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Judge Won’t Ban Channel One, But Orders Trial on Commercials

June 4, 1992

SAN JOSE, Calif. (AP) _ A judge Thursday refused to ban the Channel One in-school television station from San Jose classes, but ordered a trial before the new school year on whether it may keep showing commercials.

The case is being closely followed by school districts around the country that use or are considering using Channel One. About 7.1 million students in nearly 11,800 public and private high schools in 45 states watch its broadcasts each school day.

Superior Court Judge Jeremy Fogel denied a preliminary injunction sought by the state that would have immediately banned Channel One’s use by San Jose’s East Side Union High School District.

But he said the state’s lawsuit would go to trial Sept. 2 to determine if advertisements belong in television programs designed to teach current events.

″The school now has the burden of proving they can’t do it any other way,″ the judge said.

Proponents say Channel One programs teach students about current events and stimulate them to read newspapers, and that its operator, Whittle Communications, provides schools with high-tech video equipment they couldn’t afford to buy. Whittle gives the equipment to schools that sign up in exchange for requiring students to watch.

But critics maintain that the people who put the program’s broadcasts together want a captive audience for ads for such things as candy bars and cars.

″I was impressed by the content of Channel One,″ Fogel said. ″But when the ads came on, I have to tell you I was jarred. But it may well be it is necessary.″

Whittle, based in Knoxville, Tenn., earns about $630,000 a day in advertising for four 30-second commercials shown during its broadcasts.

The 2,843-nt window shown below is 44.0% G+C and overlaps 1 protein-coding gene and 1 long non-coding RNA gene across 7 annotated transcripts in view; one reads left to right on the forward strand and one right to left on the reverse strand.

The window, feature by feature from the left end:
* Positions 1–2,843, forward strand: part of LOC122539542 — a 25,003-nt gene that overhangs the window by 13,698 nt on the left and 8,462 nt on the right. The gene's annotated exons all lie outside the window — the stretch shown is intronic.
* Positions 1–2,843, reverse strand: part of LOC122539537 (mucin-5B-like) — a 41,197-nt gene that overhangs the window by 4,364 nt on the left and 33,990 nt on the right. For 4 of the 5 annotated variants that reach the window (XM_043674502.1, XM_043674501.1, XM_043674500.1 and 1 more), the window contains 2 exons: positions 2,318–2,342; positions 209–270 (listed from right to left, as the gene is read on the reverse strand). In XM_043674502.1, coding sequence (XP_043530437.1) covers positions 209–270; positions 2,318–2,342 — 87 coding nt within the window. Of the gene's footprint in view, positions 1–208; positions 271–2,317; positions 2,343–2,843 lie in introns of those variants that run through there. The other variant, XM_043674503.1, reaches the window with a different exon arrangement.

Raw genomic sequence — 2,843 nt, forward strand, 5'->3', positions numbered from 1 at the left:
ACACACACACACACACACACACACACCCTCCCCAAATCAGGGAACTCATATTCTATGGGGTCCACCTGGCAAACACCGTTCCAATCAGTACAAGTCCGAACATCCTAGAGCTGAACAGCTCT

California Schools Superintendent Bill Honig sued in December to ban Channel One from the San Jose district. He alleged that showing students commercial advertising at a time when they are required to be in school infringes on academic freedom and violates students’ rights to be free from unlawful confinement.

Joining the lawsuit were the California Congress of Parents, Teachers and Students Inc., and two teachers who object to the channel being required at the district’s William C. Overfelt High School.

The lawsuit said students are forced to watch the channel and teachers have been threatened with disciplinary action if they shut it off.

Overfelt Principal Elias Chamorro said the Channel One programs are a valuable teaching tool.

″We feel that (it) does provide a high quality news program and also covers other topics that are of educational value for our kids,″ Chamorro said Thursday. ″It stimulates the kids to go on and talk about the news and read newspapers.″

The advertisements are ″highly censored by regulations,″ he said.

The only other court challenge to Channel One reached the North Carolina Supreme Court last year. The state’s Board of Education had sought to keep the program out of schools by prohibiting commercials in the classroom. The court ruled in favor of the program.

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